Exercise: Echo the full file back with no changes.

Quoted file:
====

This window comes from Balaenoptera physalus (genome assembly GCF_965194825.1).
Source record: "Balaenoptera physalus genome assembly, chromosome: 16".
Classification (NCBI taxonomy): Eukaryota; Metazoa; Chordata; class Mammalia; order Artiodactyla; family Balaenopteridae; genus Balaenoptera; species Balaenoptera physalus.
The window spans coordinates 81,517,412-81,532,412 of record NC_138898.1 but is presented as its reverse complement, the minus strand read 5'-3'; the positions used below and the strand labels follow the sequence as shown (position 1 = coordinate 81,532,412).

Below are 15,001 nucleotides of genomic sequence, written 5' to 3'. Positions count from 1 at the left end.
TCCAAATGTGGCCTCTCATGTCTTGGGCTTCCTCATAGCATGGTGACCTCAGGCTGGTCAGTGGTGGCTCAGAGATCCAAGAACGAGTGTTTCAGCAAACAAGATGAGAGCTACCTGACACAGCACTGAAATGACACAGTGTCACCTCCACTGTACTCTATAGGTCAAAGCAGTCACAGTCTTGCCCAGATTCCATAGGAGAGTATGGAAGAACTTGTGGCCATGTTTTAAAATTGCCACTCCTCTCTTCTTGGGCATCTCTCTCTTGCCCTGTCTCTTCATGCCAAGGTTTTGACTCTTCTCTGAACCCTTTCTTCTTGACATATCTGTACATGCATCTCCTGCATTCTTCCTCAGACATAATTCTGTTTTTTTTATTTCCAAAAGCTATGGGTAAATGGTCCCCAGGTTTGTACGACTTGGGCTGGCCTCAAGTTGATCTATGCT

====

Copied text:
This window comes from Balaenoptera physalus (genome assembly GCF_965194825.1).
Source record: "Balaenoptera physalus genome assembly, chromosome: 16".
Classification (NCBI taxonomy): Eukaryota; Metazoa; Chordata; class Mammalia; order Artiodactyla; family Balaenopteridae; genus Balaenoptera; species Balaenoptera physalus.
The window spans coordinates 81,517,412-81,532,412 of record NC_138898.1 but is presented as its reverse complement, the minus strand read 5'-3'; the positions used below and the strand labels follow the sequence as shown (position 1 = coordinate 81,532,412).

Below are 15,001 nucleotides of genomic sequence, written 5' to 3'. Positions count from 1 at the left end.
TCCAAATGTGGCCTCTCATGTCTTGGGCTTCCTCATAGCATGGTGACCTCAGGCTGGTCAGTGGTGGCTCAGAGATCCAAGAACGAGTGTTTCAGCAAACAAGATGAGAGCTACCTGACACAGCACTGAAATGACACAGTGTCACCTCCACTGTACTCTATAGGTCAAAGCAGTCACAGTCTTGCCCAGATTCCATAGGAGAGTATGGAAGAACTTGTGGCCATGTTTTAAAATTGCCACTCCTCTCTTCTTGGGCATCTCTCTCTTGCCCTGTCTCTTCATGCCAAGGTTTTGACTCTTCTCTGAACCCTTTCTTCTTGACATATCTGTACATGCATCTCCTGCATTCTTCCTCAGACATAATTCTGTTTTTTTTATTTCCAAAAGCTATGGGTAAATGGTCCCCAGGTTTGTACGACTTGGGCTGGCCTCAAGTTGATCTATGCT